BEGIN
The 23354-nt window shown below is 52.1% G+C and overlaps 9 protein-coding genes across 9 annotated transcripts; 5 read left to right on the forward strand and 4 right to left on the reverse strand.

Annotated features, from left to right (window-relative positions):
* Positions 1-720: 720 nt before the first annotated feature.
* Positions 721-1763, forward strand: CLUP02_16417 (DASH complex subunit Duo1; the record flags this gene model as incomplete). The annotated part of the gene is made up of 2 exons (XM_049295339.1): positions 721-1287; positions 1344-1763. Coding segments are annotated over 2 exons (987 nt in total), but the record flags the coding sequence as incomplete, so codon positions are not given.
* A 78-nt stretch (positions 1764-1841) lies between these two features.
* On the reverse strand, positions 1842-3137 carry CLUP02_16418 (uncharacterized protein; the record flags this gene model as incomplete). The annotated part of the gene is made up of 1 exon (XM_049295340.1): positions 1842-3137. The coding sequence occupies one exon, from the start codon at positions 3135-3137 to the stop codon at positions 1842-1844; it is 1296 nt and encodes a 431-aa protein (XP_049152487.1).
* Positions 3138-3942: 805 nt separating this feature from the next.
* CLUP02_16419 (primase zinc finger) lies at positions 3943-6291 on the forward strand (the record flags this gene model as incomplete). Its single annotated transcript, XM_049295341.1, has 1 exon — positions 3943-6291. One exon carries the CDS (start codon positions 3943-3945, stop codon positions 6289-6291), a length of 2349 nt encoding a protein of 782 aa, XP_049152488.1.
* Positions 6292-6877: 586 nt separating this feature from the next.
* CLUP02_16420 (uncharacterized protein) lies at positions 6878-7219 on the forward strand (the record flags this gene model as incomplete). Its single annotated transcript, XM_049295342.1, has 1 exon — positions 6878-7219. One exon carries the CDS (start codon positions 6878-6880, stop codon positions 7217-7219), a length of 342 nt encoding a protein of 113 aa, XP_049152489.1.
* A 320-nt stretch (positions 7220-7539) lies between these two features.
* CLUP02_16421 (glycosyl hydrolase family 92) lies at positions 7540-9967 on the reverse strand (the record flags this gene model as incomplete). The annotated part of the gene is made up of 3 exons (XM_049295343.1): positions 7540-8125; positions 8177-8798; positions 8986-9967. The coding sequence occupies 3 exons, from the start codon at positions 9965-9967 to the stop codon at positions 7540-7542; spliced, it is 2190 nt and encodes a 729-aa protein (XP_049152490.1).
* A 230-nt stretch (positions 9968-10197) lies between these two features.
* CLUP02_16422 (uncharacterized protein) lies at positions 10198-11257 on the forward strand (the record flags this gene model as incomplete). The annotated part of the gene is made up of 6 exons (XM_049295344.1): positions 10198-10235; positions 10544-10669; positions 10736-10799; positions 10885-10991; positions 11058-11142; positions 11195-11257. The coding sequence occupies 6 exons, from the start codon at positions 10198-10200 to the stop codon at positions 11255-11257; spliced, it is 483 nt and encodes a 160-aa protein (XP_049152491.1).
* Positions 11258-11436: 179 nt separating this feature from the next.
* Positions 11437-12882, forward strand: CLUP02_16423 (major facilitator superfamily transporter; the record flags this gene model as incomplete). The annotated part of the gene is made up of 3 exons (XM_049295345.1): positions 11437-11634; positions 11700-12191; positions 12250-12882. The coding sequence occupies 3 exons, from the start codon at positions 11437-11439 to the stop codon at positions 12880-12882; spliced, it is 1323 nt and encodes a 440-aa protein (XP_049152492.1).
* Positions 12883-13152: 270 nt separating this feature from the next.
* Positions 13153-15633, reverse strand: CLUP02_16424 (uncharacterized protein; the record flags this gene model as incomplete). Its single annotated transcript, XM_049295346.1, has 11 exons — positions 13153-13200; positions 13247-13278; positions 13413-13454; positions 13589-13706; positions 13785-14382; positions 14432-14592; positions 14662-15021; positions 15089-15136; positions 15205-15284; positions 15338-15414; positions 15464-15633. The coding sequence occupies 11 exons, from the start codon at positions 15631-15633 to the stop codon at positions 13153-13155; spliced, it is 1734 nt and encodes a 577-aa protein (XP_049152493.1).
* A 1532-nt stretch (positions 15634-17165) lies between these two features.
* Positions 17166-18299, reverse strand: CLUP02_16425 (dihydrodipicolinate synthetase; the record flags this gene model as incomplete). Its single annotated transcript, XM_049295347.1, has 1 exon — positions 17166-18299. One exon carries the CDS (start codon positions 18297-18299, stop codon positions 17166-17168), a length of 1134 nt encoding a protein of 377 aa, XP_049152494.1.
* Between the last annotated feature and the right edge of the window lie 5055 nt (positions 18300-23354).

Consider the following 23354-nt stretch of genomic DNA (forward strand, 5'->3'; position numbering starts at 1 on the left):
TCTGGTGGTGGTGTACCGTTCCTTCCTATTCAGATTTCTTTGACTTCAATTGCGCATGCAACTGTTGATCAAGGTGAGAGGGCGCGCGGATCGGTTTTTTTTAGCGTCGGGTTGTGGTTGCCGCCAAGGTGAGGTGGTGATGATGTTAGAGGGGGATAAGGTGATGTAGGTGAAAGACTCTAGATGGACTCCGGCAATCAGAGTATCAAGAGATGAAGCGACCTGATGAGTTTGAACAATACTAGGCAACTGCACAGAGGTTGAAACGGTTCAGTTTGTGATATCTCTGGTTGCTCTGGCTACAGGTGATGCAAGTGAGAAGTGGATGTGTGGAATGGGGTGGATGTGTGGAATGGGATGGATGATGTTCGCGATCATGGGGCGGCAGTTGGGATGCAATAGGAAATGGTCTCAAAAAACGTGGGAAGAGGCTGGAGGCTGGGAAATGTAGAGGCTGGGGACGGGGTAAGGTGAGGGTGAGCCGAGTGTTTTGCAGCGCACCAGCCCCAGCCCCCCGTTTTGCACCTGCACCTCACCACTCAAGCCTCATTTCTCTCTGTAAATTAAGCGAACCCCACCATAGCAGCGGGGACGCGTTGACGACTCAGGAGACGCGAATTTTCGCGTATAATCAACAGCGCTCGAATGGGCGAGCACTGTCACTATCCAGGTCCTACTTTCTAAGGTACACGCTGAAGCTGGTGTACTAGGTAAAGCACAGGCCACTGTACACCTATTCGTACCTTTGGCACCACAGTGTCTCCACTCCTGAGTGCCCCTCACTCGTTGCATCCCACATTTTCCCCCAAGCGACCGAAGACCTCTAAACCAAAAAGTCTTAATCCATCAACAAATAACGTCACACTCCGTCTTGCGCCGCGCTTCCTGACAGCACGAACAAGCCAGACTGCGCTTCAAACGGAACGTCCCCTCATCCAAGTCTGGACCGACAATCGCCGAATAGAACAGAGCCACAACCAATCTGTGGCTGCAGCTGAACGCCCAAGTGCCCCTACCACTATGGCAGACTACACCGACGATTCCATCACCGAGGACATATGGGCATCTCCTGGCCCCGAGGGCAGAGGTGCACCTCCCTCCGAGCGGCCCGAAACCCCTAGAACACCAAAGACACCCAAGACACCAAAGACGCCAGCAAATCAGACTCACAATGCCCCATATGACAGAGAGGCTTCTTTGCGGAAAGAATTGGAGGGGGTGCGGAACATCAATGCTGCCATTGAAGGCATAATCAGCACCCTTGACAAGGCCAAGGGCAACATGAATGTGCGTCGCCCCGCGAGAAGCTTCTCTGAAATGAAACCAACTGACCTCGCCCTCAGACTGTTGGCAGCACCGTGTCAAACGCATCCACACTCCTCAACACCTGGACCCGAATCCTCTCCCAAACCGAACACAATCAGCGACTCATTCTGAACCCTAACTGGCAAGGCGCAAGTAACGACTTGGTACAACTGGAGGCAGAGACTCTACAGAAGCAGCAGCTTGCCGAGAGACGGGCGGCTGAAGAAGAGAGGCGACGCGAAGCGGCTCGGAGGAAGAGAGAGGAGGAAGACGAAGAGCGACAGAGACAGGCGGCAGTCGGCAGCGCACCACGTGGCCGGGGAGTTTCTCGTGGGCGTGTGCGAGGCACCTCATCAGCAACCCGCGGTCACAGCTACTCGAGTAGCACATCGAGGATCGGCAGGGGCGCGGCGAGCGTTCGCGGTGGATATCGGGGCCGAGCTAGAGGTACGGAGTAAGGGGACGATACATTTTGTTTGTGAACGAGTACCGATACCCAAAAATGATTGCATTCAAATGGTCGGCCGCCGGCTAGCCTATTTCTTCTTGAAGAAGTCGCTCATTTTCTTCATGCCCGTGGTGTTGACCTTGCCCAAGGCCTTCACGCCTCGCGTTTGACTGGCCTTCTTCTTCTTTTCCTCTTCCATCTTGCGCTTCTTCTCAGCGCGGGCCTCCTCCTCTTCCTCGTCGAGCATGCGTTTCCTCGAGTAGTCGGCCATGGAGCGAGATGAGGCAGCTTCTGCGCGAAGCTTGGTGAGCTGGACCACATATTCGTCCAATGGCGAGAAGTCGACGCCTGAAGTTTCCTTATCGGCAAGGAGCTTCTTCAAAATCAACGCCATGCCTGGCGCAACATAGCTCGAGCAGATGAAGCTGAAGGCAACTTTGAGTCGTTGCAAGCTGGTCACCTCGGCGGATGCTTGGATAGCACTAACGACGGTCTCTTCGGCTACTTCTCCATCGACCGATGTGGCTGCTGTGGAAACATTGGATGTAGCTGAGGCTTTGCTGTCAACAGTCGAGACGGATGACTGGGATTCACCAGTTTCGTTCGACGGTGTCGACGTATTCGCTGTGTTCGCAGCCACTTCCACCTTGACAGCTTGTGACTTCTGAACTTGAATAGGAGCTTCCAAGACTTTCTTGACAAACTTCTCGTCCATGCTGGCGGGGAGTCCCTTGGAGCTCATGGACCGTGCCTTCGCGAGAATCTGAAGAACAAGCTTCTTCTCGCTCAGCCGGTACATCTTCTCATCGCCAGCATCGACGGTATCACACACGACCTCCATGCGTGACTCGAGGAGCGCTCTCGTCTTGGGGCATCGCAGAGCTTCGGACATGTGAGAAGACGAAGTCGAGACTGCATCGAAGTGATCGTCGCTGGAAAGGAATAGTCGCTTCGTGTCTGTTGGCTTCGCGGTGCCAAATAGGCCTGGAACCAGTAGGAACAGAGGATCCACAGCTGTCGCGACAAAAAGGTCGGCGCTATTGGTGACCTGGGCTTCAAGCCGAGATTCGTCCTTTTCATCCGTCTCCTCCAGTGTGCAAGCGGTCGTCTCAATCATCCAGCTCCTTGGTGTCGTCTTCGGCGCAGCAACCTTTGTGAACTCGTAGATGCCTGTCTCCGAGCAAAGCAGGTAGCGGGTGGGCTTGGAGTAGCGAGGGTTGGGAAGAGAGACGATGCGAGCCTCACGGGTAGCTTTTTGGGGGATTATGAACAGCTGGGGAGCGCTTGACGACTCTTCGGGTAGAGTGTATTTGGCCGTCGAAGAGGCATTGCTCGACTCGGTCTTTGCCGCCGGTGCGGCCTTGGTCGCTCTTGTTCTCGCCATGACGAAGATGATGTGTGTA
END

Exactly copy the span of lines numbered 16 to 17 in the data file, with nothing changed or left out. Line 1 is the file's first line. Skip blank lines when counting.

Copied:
* Positions 11437-12882, forward strand: CLUP02_16423 (major facilitator superfamily transporter; the record flags this gene model as incomplete). The annotated part of the gene is made up of 3 exons (XM_049295345.1): positions 11437-11634; positions 11700-12191; positions 12250-12882. The coding sequence occupies 3 exons, from the start codon at positions 11437-11439 to the stop codon at positions 12880-12882; spliced, it is 1323 nt and encodes a 440-aa protein (XP_049152492.1).
* Positions 12883-13152: 270 nt separating this feature from the next.